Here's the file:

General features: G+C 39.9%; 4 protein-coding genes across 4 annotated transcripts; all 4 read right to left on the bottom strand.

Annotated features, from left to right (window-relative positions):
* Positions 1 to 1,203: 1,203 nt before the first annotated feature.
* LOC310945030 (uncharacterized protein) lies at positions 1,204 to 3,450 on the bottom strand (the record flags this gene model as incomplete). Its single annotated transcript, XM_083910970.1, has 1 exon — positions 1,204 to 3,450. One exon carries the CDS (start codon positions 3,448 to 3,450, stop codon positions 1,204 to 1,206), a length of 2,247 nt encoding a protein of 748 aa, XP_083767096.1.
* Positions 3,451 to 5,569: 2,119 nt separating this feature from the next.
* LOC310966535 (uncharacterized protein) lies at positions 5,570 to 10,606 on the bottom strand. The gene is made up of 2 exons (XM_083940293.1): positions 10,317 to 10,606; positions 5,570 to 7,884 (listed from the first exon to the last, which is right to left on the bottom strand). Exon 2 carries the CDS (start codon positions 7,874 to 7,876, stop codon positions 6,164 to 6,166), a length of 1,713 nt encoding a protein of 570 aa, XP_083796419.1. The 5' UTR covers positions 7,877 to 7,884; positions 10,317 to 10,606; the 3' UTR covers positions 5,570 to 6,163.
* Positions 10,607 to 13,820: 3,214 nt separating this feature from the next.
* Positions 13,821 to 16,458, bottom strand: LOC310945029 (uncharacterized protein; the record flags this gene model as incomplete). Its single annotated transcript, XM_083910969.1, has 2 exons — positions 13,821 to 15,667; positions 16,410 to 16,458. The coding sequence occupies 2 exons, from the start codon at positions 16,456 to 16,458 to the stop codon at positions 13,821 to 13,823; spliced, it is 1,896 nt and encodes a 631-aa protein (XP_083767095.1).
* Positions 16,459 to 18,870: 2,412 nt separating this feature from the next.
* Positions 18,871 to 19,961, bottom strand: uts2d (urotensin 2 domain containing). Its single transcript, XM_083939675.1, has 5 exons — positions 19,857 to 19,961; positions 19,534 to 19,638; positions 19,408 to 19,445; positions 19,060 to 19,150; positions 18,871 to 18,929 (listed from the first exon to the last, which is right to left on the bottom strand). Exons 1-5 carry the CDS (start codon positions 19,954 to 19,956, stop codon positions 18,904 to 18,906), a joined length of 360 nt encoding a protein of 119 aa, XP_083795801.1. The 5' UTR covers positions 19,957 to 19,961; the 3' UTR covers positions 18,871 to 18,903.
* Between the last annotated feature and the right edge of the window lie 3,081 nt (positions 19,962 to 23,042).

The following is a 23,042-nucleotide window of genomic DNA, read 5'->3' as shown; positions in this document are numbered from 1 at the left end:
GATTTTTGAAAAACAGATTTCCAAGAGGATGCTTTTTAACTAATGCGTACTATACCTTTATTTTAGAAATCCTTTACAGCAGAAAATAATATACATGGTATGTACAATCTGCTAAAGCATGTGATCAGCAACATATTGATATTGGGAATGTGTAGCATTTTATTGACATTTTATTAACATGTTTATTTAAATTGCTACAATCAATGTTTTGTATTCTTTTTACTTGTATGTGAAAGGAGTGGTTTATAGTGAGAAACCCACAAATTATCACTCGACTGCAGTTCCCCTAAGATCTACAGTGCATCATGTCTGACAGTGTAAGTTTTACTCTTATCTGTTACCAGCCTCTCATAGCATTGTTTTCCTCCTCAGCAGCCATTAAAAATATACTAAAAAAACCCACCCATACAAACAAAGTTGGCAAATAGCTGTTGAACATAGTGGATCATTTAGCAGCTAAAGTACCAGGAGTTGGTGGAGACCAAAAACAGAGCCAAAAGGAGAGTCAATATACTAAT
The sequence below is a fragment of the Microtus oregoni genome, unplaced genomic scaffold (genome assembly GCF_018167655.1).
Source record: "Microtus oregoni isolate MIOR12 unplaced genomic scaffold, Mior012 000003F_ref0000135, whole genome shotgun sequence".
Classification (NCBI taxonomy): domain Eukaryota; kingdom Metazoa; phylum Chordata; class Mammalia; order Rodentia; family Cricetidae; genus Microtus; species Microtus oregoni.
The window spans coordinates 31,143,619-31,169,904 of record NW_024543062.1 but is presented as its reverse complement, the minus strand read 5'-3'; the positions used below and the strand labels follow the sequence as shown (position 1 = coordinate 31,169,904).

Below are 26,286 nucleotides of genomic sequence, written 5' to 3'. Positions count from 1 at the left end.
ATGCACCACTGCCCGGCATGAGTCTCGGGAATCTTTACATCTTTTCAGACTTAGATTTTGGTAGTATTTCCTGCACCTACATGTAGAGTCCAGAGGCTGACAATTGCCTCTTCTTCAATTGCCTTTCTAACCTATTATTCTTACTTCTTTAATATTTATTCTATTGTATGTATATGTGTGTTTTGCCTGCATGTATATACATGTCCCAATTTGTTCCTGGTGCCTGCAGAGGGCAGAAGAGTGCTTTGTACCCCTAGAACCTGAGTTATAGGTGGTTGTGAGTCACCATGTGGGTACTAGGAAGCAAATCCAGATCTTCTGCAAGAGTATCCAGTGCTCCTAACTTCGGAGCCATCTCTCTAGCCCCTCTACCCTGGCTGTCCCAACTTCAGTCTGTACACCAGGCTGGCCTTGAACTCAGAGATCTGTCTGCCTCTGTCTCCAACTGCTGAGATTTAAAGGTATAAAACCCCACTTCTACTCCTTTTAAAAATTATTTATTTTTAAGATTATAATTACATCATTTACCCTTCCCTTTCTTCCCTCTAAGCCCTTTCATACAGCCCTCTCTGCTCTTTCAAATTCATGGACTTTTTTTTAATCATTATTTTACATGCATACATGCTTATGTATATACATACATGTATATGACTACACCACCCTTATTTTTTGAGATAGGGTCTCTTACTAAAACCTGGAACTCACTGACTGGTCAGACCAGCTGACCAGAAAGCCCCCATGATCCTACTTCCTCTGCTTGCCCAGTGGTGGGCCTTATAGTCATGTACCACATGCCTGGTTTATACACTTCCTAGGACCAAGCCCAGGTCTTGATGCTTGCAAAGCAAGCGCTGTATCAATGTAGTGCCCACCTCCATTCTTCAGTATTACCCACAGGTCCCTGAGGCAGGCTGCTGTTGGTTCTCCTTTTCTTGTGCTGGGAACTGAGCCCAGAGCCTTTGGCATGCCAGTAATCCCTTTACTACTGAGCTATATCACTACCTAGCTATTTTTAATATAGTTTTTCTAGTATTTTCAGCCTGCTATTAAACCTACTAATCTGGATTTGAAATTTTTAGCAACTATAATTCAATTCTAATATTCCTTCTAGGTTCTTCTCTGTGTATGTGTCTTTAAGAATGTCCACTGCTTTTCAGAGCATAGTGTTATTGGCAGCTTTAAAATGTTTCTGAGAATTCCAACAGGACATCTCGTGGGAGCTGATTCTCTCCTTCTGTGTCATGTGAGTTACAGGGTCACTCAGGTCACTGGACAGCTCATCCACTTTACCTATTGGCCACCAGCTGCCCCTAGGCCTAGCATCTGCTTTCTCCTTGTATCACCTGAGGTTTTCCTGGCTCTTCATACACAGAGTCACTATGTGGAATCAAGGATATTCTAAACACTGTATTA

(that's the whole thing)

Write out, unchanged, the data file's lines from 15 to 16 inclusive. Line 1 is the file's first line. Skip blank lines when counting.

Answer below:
Source record: "Microtus oregoni isolate MIOR12 unplaced genomic scaffold, Mior012 000003F_ref0000135, whole genome shotgun sequence".
Classification (NCBI taxonomy): domain Eukaryota; kingdom Metazoa; phylum Chordata; class Mammalia; order Rodentia; family Cricetidae; genus Microtus; species Microtus oregoni.